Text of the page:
I found this totally fascinating and decided to make my own version, basically as a learning exercise. It had never previously occurred to me that building reinforcement-based machine learning code might be something within the reach of my capabilities.
Play it here – Hint: when you first load it you are playing a complete beginner. Click the green button to load a pre-trained computer player.
It is built in AngularJS which is a framework I know well, so I could quickly put together the basic game mechanic. AngularJS provides a code-light way of binding data to an interface.
The first (and easiest) part was to make a noughts and crosses game engine. This is fairly straightforward because it’s such a simple game. Initially the game was just for two human players.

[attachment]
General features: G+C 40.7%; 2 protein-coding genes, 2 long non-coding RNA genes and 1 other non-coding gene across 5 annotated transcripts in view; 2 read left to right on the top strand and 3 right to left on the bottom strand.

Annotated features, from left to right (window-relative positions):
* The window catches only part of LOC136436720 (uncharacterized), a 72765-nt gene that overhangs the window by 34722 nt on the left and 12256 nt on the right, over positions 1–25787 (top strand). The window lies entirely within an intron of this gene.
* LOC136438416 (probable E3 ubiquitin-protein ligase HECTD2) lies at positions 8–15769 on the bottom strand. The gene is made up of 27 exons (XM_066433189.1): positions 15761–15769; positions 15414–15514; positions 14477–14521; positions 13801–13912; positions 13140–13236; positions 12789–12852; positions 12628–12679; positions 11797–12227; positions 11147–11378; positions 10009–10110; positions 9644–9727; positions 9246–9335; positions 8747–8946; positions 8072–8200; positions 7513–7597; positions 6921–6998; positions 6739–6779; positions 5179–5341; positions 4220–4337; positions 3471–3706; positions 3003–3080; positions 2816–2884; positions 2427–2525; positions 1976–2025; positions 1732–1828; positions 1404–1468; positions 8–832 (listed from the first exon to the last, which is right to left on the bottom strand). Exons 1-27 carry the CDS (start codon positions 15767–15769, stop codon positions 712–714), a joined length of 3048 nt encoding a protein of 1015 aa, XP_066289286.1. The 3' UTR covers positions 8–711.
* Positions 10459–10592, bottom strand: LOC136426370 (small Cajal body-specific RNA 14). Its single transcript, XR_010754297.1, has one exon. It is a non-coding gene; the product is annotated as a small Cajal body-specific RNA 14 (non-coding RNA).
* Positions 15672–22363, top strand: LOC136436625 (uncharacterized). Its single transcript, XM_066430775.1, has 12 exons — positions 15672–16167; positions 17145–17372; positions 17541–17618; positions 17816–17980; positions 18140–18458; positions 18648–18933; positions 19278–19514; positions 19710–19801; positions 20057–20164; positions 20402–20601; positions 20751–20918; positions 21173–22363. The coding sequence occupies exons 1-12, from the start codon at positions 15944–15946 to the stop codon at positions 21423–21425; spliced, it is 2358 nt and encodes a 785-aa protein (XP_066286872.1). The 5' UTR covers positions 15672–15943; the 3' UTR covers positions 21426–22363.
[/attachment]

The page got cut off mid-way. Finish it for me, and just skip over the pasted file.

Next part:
The second (and more interesting) part of the task was to make the computer player itself. The computer player is separate from the game program, and is notified by a window event when it is its turn to go. The game controller has a public method so the computer can ask it for the board configuration, and another method for the computer to make its turn (also used by the human player).
The computer player is in not programmed to play noughts and crosses, it has to learn how to play it from scratch. The only thing it gets told is where it can go, so it doesn’t try to go in places that are already taken.
The computer player deals quite abstractly with a flat array of positions that it calls the ‘stateArray’. For basic play it doesn’t even need to “know” that these are arranged in a square. The process is:
Get the state array from the game controller
Find which places are free